Huawei had a stellar 2015 to say the least. The company saw the largest growth it had ever experienced and has retained its place among the 3 largest smartphone OEMs in the world. This is thanks not only to releasing mostly quality handsets throughout the year, but also competing on pricepoint and user experience for most of these devices. Huawei was even chosen as one of the two manufacturers to make Google’s Nexus phones in 2015, a phone that’s arguably the best of the year depending on who you’re talking to. It’s pretty clear from the 6p that Huawei’s hardware manufacturing process has been nailed down and Huawei makes some of the most incredibly well built and stylish phones in the industry, but as we saw from the Mate S review in late fall 2015 their software experience can sometimes fall flat on its face. With a big version change this time around EMUI has reached 4.0, and that’s built upon Google’s latest version of Android, 6.0 Marshmallow. Are these changes enough to fix the bad experience the Mate S left, or should Huawei just stick to hardware? Let’s find out.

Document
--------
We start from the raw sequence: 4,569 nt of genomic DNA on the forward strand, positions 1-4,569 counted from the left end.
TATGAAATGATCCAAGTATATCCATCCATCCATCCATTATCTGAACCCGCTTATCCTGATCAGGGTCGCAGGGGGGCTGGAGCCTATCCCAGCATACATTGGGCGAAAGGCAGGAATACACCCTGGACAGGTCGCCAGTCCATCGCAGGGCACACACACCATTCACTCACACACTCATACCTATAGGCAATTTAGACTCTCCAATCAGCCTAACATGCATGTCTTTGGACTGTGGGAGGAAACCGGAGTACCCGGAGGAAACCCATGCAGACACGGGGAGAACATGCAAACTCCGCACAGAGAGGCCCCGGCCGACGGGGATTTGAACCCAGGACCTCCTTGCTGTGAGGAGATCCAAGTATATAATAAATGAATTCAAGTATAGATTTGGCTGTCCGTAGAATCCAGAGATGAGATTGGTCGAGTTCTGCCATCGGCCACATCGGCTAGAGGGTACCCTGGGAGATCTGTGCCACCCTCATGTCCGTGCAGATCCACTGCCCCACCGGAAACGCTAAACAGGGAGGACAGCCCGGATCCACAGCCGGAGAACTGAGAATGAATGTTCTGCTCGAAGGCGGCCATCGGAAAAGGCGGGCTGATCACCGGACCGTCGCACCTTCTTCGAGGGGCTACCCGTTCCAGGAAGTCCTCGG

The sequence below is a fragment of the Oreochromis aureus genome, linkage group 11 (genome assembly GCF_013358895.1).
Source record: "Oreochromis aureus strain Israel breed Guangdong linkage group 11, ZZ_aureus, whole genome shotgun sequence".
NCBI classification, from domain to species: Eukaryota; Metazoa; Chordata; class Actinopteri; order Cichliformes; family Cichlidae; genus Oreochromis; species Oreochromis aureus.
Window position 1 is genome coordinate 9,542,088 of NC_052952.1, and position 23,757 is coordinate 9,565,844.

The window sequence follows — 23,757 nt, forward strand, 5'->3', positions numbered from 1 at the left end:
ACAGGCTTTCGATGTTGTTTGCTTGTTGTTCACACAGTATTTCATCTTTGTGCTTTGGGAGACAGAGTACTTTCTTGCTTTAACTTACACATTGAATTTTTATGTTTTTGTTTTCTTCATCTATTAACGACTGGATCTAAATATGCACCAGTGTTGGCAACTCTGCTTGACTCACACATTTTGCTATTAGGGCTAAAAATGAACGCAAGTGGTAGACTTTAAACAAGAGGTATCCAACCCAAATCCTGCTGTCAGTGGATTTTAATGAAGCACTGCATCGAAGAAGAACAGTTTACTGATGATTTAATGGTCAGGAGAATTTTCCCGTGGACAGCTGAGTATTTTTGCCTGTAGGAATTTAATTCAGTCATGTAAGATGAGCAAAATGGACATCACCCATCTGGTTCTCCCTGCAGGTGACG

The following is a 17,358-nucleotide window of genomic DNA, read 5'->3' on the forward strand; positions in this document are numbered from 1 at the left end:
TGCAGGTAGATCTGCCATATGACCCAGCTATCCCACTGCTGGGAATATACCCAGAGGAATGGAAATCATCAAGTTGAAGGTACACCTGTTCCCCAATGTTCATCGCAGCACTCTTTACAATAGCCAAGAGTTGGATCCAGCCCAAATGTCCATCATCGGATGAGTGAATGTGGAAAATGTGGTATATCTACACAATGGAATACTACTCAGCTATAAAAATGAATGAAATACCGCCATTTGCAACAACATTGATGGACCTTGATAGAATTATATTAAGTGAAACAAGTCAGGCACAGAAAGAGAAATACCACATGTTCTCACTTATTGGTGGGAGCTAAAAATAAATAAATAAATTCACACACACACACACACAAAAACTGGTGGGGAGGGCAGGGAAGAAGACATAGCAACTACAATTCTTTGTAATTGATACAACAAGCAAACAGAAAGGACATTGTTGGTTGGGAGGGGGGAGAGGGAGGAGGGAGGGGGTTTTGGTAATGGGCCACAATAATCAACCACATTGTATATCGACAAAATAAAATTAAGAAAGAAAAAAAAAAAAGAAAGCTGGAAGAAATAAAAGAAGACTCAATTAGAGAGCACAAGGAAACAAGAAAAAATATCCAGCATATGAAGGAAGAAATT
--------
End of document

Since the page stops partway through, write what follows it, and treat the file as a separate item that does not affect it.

While the Mate 8 is a larger phone with a large 6-inch screen, the body itself isn’t any bigger than most phones with 5.5-inch screens thanks to almost non-existent bezels on all sides. This Gorilla Glass 4 coated 6-inch IPS-NEO LCD display fits snugly on the relatively svelte 157.1mm tall by 80.6mm wide by 7.9mm thin body, and the package weighs a rather nice 185 grams. Under the hood is the brand new in-house HiSilicon Kirin 950 octa-core processor made up of a 2.3GHz Cortex-A72 quad-core processor and a 1.8GHz Cortex-A53 quad-core processor. Powering the graphics experience is a Mali-T880 MP4 GPU, the first of its kind in any phone. One model with 32GB of internal storage has 3GB of LPDDR4 RAM, while the 64GB model has 4GB of LPDDR4 RAM. There’s support for microSD cards up to 128GB for expandable internal storage, and thanks to the Android 6.0 Marshmallow and EMUI 4.0 software experience this can become actual internal storage for the phone. A 16-megapixel 1/2.8-inch Sony Exmor IMX298 camera sensor sits on the back with an f/2.0 lens, and an 8-megapixel camera sits up front with an f/2.4 lens. Last but not least is the rather large 4,000mAh battery underneath the non-removable hood, and the all-aluminum body comes in Champagne Gold, Moonlight Silver, Space Gray or Mocha Brown colors.